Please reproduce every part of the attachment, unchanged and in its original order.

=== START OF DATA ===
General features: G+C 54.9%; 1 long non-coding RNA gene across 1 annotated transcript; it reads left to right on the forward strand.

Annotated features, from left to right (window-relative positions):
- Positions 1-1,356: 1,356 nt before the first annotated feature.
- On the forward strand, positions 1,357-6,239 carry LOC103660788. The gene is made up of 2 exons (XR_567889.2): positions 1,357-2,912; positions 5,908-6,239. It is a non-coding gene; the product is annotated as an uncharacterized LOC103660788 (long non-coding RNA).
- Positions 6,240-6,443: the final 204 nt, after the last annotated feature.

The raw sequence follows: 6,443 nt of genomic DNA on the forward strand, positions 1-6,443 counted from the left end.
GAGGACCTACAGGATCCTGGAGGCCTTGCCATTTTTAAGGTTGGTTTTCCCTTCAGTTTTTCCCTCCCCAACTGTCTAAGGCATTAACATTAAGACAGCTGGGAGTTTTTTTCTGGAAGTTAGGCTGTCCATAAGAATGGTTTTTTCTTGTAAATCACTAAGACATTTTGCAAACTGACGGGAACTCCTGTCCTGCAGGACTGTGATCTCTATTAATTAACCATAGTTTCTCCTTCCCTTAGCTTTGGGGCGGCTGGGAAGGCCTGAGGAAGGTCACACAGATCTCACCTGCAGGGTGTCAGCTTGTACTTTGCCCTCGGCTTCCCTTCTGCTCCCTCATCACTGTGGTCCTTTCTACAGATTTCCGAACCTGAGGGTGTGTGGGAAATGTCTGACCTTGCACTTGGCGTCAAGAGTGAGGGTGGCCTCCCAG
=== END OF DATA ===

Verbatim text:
General features: G+C 54.9%; 1 long non-coding RNA gene across 1 annotated transcript; it reads left to right on the forward strand.

Annotated features, from left to right (window-relative positions):
- Positions 1-1,356: 1,356 nt before the first annotated feature.
- On the forward strand, positions 1,357-6,239 carry LOC103660788. The gene is made up of 2 exons (XR_567889.2): positions 1,357-2,912; positions 5,908-6,239. It is a non-coding gene; the product is annotated as an uncharacterized LOC103660788 (long non-coding RNA).
- Positions 6,240-6,443: the final 204 nt, after the last annotated feature.

The raw sequence follows: 6,443 nt of genomic DNA on the forward strand, positions 1-6,443 counted from the left end.
GAGGACCTACAGGATCCTGGAGGCCTTGCCATTTTTAAGGTTGGTTTTCCCTTCAGTTTTTCCCTCCCCAACTGTCTAAGGCATTAACATTAAGACAGCTGGGAGTTTTTTTCTGGAAGTTAGGCTGTCCATAAGAATGGTTTTTTCTTGTAAATCACTAAGACATTTTGCAAACTGACGGGAACTCCTGTCCTGCAGGACTGTGATCTCTATTAATTAACCATAGTTTCTCCTTCCCTTAGCTTTGGGGCGGCTGGGAAGGCCTGAGGAAGGTCACACAGATCTCACCTGCAGGGTGTCAGCTTGTACTTTGCCCTCGGCTTCCCTTCTGCTCCCTCATCACTGTGGTCCTTTCTACAGATTTCCGAACCTGAGGGTGTGTGGGAAATGTCTGACCTTGCACTTGGCGTCAAGAGTGAGGGTGGCCTCCCAG